I’m sitting here in a small, locally owned coffee shop, sharing electricity, Wi-Fi, and coffee with a packed room of fellow St. Augustinians. People are obviously stressed and most look as though they haven’t bathed in a while, but there is smiling and the trading off of electricity sockets, giving all the chance to recharge their beloved devices. The AC is cranking out coolish air as much as it can but the number of humans, as well as the bright Florida sun pouring through plate glass panes, diminishes its effect. I’m grateful to be here. (Thank you and shout out to the wonderful people at https://www.dosbar.com/. You are a refuge.)
My original week’s schedule included visiting schools to provide professional support but those plans have changed due to so many schools statewide being closed. Some districts were able to open today, some will open tomorrow or Friday, and some next week or later. Getting back to normal is based on floodwaters receding and power companies working overtime to get school buildings up and running. But open they will, eventually, and teachers will be there with open arms, listening ears, and active love.
My daughter-in-law, a 2nd grade teacher in Seminole County, will most likely greet her students Monday, September 18th, after not seeing them for over a week. We spoke yesterday and discussed the reality that returning to school after this type of event is truly like starting all over again. Her students will return to her overly excited, apprehensive, perhaps a bit scared. More than anything they will return to her with hope that school will be normal, the same, a place of safety. She will be all of that to them, and more.
This is one of those pivotal moments when I am reminded of the all-encompassing role played by K-12 teachers. In 2015-16 2, 791,525 students were enrolled in Florida’s public schools. For many of those 2 million plus students, school is the only safe and sure thing in their lives; it’s where many receive consistent meals and for some, it is the only place they are heard.
Sometime this week or next, school doors will open and the kids will come back. Teachers will be there to greet them. Many of those teachers will still be without power in their own homes, many will be displaced, many worried about what will or will not be covered by insurance. But they will come and do what they do best—care for children.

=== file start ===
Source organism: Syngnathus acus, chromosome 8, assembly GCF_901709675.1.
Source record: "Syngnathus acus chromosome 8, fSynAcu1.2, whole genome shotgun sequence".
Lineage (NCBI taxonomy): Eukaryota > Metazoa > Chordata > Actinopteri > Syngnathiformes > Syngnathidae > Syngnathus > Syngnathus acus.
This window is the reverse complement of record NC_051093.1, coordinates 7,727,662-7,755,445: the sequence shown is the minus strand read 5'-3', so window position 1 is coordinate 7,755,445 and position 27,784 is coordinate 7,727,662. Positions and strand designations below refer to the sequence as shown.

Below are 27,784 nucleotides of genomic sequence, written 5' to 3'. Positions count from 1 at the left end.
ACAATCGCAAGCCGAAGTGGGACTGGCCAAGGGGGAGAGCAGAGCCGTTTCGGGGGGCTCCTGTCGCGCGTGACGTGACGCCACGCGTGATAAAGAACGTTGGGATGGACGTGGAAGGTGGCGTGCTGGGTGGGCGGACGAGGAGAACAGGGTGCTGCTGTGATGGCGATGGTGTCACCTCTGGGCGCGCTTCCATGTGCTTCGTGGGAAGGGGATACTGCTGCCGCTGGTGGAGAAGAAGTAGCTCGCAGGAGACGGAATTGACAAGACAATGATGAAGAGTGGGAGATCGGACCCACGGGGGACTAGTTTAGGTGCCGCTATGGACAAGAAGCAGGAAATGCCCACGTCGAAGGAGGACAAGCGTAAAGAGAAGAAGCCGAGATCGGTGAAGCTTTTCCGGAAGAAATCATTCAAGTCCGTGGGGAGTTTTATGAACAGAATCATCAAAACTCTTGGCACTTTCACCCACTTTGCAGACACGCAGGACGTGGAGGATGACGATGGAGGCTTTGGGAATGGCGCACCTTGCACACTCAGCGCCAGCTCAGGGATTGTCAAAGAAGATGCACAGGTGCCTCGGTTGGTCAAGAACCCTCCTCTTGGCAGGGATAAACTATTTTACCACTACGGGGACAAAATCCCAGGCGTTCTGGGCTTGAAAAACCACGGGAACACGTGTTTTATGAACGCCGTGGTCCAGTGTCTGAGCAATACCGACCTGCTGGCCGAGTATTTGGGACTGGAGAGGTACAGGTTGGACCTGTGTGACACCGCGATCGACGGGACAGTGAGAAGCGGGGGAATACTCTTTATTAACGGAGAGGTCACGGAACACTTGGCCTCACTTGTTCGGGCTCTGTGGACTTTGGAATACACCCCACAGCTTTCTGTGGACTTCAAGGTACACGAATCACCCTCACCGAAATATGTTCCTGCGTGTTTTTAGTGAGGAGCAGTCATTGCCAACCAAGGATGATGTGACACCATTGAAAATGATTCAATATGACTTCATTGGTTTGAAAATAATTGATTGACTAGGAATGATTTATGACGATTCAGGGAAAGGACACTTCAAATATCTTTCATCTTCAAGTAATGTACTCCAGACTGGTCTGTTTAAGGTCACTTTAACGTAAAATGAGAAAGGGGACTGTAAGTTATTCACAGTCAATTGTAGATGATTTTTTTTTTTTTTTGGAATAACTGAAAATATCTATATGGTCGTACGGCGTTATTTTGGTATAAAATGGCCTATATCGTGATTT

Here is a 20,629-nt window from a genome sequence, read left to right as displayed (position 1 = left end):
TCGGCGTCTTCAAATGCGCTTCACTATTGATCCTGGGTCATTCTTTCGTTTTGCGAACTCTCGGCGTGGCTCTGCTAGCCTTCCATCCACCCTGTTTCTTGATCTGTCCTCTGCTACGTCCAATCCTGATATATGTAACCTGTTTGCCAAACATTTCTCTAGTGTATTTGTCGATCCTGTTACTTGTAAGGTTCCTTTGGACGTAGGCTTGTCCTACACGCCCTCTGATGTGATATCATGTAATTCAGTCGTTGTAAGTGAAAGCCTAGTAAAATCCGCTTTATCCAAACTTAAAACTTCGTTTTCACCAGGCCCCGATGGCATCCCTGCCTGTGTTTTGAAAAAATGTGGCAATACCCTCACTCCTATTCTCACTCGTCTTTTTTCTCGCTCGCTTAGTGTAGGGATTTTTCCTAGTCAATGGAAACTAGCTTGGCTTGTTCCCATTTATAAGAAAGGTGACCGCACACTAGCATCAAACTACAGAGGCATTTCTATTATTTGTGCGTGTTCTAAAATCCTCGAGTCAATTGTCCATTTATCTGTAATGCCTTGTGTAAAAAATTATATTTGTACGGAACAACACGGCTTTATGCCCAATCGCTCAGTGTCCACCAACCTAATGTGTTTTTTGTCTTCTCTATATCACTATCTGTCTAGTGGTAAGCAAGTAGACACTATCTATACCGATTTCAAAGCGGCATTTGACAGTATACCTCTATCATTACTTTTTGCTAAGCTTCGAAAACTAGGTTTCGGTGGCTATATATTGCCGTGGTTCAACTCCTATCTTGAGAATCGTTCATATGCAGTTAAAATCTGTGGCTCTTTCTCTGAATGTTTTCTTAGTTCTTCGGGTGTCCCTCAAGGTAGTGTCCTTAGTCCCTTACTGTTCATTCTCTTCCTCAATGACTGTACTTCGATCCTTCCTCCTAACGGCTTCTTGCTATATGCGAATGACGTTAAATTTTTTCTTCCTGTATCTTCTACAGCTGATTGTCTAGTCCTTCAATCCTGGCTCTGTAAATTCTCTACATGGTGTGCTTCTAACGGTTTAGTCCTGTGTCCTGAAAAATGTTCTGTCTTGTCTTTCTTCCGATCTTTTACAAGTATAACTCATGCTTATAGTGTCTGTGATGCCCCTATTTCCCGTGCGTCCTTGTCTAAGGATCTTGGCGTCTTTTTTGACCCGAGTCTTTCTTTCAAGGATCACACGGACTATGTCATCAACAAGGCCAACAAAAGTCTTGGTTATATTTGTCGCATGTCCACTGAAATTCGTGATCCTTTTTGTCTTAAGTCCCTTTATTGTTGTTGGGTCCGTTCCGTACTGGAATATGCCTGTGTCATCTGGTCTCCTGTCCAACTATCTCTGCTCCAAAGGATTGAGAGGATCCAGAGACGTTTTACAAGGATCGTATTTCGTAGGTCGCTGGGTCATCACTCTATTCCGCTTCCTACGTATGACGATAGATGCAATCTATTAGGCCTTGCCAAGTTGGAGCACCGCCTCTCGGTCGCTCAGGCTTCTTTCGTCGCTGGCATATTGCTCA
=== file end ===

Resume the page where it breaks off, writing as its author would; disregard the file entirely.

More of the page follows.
You see, many teachers went into the profession for just that. They are caring empathetic individuals and for them teaching is a calling. In spite of low pay, increasing criticism, and outrageous demands, they remain because they believe in what they do. It’s why they work countless hours off the clock, spend thousands of dollars of their own money to buy basic classroom resources, and remain steadfast even as elected officials use them as political pawns.
In the midst of all that insanity, teachers are now returning to classroom expectations that will remain in place; high stakes assessments will eventually be given, test preparation will be encouraged, data will be gathered. But for a moment my hope is that teachers will allow themselves time to just be, that they will gather their students around and reassure them that in spite of a world that seems upside down, things will gradually turn right side up again. Rather than hushing them and telling them to “pay attention” and “stay on task” my hope is that teachers will follow their gut and know their time would be better spent just listening to their students’ stories, giving them moments to process through drawing and writing and speaking and listening and being.
So to my teacher friends and colleagues statewide, your time is now, as it always has been. I have no doubt you will rise to the occasion and be that sense of normalcy desperately needed in moments such as these.